Top 5 Consumer Threats for 2012
The beginning of 2013 is just around the corner, which means we must prepare for a fresh start. But before we prep for the new year, we must first look back at the biggest threats of 2012 – to learn from them and arm ourselves with a new, more security-conscious mindset.
- Blackhole Exploit Kit spam runs. Blackhole Exploit Kit (BHEK) changed everything we knew about spam phishing as the traditional ways of protection no longer work. In fact, we even uncovered some email samples that only need a victim to click a malicious link to trigger the infection chain. BHEK spam runs are also known to convincingly spoof companies like Facebook, American Airlines, and Verizon in order to convince users to open the messages.
- Android malware. By end Q3 this year, we already saw 175,000 malicious and high-risk apps targeting Android users. Most of these pose as legitimate apps but have hidden routines like sending messages to premium numbers or collecting sensitive information. By 2013, we expect the number of such apps rise to 1 million.
- Ransomware/Scareware. Ransomware has long been a consumer concern. This year, however, saw not only high-profile incidents but also some developments to coax users into paying cybercriminals. An example is the increase in Police Trojan, which locks an infected system and threatens users to pay by posing as the victim’s local law enforcement agency.
- DORKBOT. New DORKBOT variants were found spreading via Skype and used legitimate file storage websites to store the malware copy. It also used different languages as part of its social engineering technique.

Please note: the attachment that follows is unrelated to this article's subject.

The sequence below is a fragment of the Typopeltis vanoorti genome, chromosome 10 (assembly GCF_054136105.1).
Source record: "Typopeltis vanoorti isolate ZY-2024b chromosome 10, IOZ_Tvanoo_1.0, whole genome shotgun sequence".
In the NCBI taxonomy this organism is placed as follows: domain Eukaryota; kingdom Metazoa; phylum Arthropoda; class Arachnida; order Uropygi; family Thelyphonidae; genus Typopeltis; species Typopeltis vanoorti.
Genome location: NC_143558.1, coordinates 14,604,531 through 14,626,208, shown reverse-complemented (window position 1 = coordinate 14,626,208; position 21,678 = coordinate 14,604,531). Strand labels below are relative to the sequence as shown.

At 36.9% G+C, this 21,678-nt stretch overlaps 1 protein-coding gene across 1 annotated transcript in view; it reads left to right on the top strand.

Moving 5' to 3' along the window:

- Threats Leveraging London 2012 Olympics. Global events have always been a favorite of cybercriminals. This year was no different, as we saw several attacks that took advantage of the London 2012 Olympics. Some of these schemes include fake ticketing sites and scams that sprouted before, during, and after the event.
The threats that we saw this year prove that cybercriminals and other bad guys on the Internet are becoming more aggressive. This coming new year, we also predict new challenges arising from users engaging on multiple devices and platforms (Android, Windows, iOs etc.). And with mobile malware on the rise and conventional threats getting pumped up, users will find it difficult to secure their devices and may just forgo security altogether.
But make no mistake – securing your Internet experience is never an option. To guide users to have a safer online experience this coming new year, we came up with the Digital Life e-Guide A Guide to 2013 New Year’s Resolution. Guided by our 2013 security predictions, this e-guide aims to turn users into better and more informed netizens.